Deadly shootings by homegrown Islamists have cast a light on France's "geographical, social and ethnic apartheid", Prime Minister Manuel Valls said on Tuesday in one of the starkest indictments of French society by a government figure.
The Jan. 7-9 attacks on satirical weekly Charlie Hebdo and a Jewish supermarket in Paris have plunged France into a soul- searching debate to assess how the three gunmen were radicalised and how to prevent a repeat of violence that claimed 17 victims.
"These last few days have underscored a lot of evil that is gnawing at our country and challenges we must be equal to," Valls said at a New Year's address to the media.
"We have to look at all the divisions, the tensions that have been going on for years … the neglect of the suburbs, the ghettos, the social misery," he said. "A geographical, social and ethnic apartheid has established itself in our country."
Run-down neighbourhoods ring many French cities, often populated by poor whites, blacks and people of North African descent who feel marginalized from mainstream society. Yet it is rare for a French leader, even from the ruling Socialists, to paint a picture of inequality in such strong terms.
The three killers were of Algerian and African descent, prompting some in the National Front to push their calls for less immigration – an argument the government has rejected.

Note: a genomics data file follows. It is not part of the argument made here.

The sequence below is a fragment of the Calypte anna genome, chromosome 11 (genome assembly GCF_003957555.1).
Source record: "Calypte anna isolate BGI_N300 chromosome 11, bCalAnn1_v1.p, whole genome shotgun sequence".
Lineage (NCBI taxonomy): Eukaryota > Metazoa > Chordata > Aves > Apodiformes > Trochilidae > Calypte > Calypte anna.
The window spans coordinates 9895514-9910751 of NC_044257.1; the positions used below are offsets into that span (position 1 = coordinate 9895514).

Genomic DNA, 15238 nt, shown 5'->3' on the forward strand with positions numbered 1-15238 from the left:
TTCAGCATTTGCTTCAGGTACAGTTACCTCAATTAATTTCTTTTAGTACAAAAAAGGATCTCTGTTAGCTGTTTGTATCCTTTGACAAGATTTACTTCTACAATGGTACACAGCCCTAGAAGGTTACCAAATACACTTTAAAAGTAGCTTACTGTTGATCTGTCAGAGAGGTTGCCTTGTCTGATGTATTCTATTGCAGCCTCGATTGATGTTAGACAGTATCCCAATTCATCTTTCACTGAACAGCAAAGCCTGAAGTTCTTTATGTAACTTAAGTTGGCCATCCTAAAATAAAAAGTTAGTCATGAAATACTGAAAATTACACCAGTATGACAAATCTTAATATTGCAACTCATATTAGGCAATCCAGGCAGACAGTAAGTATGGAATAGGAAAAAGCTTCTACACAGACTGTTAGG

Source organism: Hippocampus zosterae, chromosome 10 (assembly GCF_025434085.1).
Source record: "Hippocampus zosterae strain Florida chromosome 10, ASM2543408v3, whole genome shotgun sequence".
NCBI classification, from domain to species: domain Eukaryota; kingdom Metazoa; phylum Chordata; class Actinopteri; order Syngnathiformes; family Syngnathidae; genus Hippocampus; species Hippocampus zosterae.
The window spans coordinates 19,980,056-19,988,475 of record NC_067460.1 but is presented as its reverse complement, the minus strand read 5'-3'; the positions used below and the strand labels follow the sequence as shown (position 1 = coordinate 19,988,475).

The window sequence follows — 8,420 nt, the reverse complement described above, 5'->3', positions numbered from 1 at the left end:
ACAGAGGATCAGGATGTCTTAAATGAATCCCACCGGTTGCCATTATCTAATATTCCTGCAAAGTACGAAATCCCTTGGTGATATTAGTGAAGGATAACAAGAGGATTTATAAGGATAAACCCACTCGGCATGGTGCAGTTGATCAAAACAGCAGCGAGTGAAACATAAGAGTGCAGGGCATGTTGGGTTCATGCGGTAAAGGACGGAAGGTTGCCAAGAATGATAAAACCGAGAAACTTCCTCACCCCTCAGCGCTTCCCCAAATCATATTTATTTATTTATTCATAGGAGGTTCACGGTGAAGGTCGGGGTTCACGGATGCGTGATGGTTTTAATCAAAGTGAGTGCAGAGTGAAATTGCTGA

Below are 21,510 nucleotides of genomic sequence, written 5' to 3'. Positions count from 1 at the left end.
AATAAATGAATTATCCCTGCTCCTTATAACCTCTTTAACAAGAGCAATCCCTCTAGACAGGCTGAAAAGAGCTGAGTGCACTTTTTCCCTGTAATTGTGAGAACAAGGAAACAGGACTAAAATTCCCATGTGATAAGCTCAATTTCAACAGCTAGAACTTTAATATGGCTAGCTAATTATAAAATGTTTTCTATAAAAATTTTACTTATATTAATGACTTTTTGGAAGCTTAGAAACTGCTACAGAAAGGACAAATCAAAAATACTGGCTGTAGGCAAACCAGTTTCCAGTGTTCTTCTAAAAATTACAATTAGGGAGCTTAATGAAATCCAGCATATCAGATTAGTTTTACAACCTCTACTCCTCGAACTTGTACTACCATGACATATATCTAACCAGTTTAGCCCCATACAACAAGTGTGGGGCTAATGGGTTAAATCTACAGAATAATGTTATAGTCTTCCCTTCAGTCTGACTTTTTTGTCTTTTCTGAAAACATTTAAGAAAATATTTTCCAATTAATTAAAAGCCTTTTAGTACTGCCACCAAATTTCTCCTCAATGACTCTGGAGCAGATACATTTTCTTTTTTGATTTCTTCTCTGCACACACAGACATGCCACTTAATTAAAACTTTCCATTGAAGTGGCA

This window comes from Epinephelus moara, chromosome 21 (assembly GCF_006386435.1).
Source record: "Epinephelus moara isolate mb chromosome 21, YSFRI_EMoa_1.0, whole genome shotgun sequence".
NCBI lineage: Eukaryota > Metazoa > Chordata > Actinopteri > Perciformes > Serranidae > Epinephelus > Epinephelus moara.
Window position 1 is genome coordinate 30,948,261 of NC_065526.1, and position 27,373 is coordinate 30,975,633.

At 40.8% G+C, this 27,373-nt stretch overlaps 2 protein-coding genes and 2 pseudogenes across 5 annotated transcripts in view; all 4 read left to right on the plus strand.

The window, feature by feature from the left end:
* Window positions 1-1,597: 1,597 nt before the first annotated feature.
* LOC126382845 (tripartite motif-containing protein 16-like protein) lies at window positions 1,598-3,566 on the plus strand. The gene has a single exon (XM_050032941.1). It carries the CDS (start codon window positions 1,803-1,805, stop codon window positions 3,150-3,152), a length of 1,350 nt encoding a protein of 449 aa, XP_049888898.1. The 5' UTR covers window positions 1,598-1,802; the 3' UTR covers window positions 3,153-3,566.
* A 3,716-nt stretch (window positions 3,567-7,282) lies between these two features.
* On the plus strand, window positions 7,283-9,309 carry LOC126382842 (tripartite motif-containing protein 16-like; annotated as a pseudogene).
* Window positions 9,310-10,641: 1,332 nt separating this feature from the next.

Riots erupted across many of France's powder-keg suburbs in 2005 and have shaken depressed districts at regular intervals in the past decade.
The unrest is often blamed on a combination of unemployment rates in such zones as high as 40 percent, racial discrimination and perceived hostile policing.
The government is due to unveil proposals this week looking at issues from security to education and urban policy.
While politicians from all governing parties have vowed to tackle the problems over the last 30 years, the failure of such efforts has left a growing sense of desperation and isolation that has fuelled radicalisation.
"Reforming means fighting relentlessly against the inequalities," Valls said. "We have to battle each day this terrible feeling that there are second class citizens or some people that are more import than others."